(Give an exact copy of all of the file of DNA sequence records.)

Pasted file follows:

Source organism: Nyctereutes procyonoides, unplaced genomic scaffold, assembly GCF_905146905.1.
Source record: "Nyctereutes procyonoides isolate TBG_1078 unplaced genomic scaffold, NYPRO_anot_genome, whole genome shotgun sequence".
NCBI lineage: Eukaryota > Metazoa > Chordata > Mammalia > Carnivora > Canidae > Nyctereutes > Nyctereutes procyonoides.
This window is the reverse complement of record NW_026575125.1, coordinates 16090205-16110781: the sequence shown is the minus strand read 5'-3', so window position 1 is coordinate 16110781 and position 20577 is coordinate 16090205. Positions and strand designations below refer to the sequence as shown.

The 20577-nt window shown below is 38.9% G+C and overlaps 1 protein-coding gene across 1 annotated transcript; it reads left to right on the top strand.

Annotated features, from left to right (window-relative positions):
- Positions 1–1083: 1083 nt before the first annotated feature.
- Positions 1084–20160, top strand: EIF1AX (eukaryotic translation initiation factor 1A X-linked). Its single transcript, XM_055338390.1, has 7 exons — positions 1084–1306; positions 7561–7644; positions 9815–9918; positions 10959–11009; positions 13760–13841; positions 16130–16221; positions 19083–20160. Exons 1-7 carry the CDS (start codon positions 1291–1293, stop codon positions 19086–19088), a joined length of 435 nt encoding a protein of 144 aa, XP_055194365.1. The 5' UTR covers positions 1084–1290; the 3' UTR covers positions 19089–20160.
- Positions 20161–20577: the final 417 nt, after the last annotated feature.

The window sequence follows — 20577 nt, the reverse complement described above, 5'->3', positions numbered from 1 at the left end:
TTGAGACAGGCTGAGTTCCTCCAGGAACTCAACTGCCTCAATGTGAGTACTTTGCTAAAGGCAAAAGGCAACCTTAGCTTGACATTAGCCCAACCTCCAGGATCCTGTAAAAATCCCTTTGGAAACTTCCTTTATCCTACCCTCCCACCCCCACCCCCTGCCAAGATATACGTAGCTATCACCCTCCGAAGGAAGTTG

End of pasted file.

Source organism: Nyctereutes procyonoides, unplaced genomic scaffold, assembly GCF_905146905.1.
Source record: "Nyctereutes procyonoides isolate TBG_1078 unplaced genomic scaffold, NYPRO_anot_genome, whole genome shotgun sequence".
NCBI lineage: Eukaryota > Metazoa > Chordata > Mammalia > Carnivora > Canidae > Nyctereutes > Nyctereutes procyonoides.
This window is the reverse complement of record NW_026575125.1, coordinates 16090205-16110781: the sequence shown is the minus strand read 5'-3', so window position 1 is coordinate 16110781 and position 20577 is coordinate 16090205. Positions and strand designations below refer to the sequence as shown.

The 20577-nt window shown below is 38.9% G+C and overlaps 1 protein-coding gene across 1 annotated transcript; it reads left to right on the top strand.

Annotated features, from left to right (window-relative positions):
- Positions 1–1083: 1083 nt before the first annotated feature.
- Positions 1084–20160, top strand: EIF1AX (eukaryotic translation initiation factor 1A X-linked). Its single transcript, XM_055338390.1, has 7 exons — positions 1084–1306; positions 7561–7644; positions 9815–9918; positions 10959–11009; positions 13760–13841; positions 16130–16221; positions 19083–20160. Exons 1-7 carry the CDS (start codon positions 1291–1293, stop codon positions 19086–19088), a joined length of 435 nt encoding a protein of 144 aa, XP_055194365.1. The 5' UTR covers positions 1084–1290; the 3' UTR covers positions 19089–20160.
- Positions 20161–20577: the final 417 nt, after the last annotated feature.

The window sequence follows — 20577 nt, the reverse complement described above, 5'->3', positions numbered from 1 at the left end:
TTGAGACAGGCTGAGTTCCTCCAGGAACTCAACTGCCTCAATGTGAGTACTTTGCTAAAGGCAAAAGGCAACCTTAGCTTGACATTAGCCCAACCTCCAGGATCCTGTAAAAATCCCTTTGGAAACTTCCTTTATCCTACCCTCCCACCCCCACCCCCTGCCAAGATATACGTAGCTATCACCCTCCGAAGGAAGTTG